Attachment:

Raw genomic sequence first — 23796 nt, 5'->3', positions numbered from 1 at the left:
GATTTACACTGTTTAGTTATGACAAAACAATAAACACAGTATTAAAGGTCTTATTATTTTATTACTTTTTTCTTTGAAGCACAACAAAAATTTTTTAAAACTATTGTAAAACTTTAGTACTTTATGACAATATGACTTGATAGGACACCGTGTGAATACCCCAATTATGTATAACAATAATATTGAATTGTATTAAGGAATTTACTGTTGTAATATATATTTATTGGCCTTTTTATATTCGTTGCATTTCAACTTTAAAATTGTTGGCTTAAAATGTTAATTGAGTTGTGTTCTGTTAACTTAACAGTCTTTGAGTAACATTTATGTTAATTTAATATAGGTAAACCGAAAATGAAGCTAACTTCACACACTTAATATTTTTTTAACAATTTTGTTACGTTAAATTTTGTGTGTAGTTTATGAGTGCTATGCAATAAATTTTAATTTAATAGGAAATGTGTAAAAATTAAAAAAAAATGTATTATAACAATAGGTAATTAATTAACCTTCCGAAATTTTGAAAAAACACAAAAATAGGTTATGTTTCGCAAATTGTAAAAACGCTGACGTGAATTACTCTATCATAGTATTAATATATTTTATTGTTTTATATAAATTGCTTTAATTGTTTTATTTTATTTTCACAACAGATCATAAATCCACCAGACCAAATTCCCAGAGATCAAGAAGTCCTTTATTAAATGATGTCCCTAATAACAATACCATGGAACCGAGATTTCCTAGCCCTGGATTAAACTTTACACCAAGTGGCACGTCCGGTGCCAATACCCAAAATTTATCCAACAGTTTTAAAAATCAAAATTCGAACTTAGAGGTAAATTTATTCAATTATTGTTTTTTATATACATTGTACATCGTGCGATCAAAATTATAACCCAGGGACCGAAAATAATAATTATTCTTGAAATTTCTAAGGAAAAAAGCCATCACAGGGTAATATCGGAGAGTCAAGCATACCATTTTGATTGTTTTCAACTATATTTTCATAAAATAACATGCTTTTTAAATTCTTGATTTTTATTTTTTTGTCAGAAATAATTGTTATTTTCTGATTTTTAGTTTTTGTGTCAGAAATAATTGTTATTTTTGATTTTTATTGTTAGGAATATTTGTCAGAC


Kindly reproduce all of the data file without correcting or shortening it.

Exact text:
Raw genomic sequence first — 23796 nt, 5'->3', positions numbered from 1 at the left:
GATTTACACTGTTTAGTTATGACAAAACAATAAACACAGTATTAAAGGTCTTATTATTTTATTACTTTTTTCTTTGAAGCACAACAAAAATTTTTTAAAACTATTGTAAAACTTTAGTACTTTATGACAATATGACTTGATAGGACACCGTGTGAATACCCCAATTATGTATAACAATAATATTGAATTGTATTAAGGAATTTACTGTTGTAATATATATTTATTGGCCTTTTTATATTCGTTGCATTTCAACTTTAAAATTGTTGGCTTAAAATGTTAATTGAGTTGTGTTCTGTTAACTTAACAGTCTTTGAGTAACATTTATGTTAATTTAATATAGGTAAACCGAAAATGAAGCTAACTTCACACACTTAATATTTTTTTAACAATTTTGTTACGTTAAATTTTGTGTGTAGTTTATGAGTGCTATGCAATAAATTTTAATTTAATAGGAAATGTGTAAAAATTAAAAAAAAATGTATTATAACAATAGGTAATTAATTAACCTTCCGAAATTTTGAAAAAACACAAAAATAGGTTATGTTTCGCAAATTGTAAAAACGCTGACGTGAATTACTCTATCATAGTATTAATATATTTTATTGTTTTATATAAATTGCTTTAATTGTTTTATTTTATTTTCACAACAGATCATAAATCCACCAGACCAAATTCCCAGAGATCAAGAAGTCCTTTATTAAATGATGTCCCTAATAACAATACCATGGAACCGAGATTTCCTAGCCCTGGATTAAACTTTACACCAAGTGGCACGTCCGGTGCCAATACCCAAAATTTATCCAACAGTTTTAAAAATCAAAATTCGAACTTAGAGGTAAATTTATTCAATTATTGTTTTTTATATACATTGTACATCGTGCGATCAAAATTATAACCCAGGGACCGAAAATAATAATTATTCTTGAAATTTCTAAGGAAAAAAGCCATCACAGGGTAATATCGGAGAGTCAAGCATACCATTTTGATTGTTTTCAACTATATTTTCATAAAATAACATGCTTTTTAAATTCTTGATTTTTATTTTTTTGTCAGAAATAATTGTTATTTTCTGATTTTTAGTTTTTGTGTCAGAAATAATTGTTATTTTTGATTTTTATTGTTAGGAATATTTGTCAGAC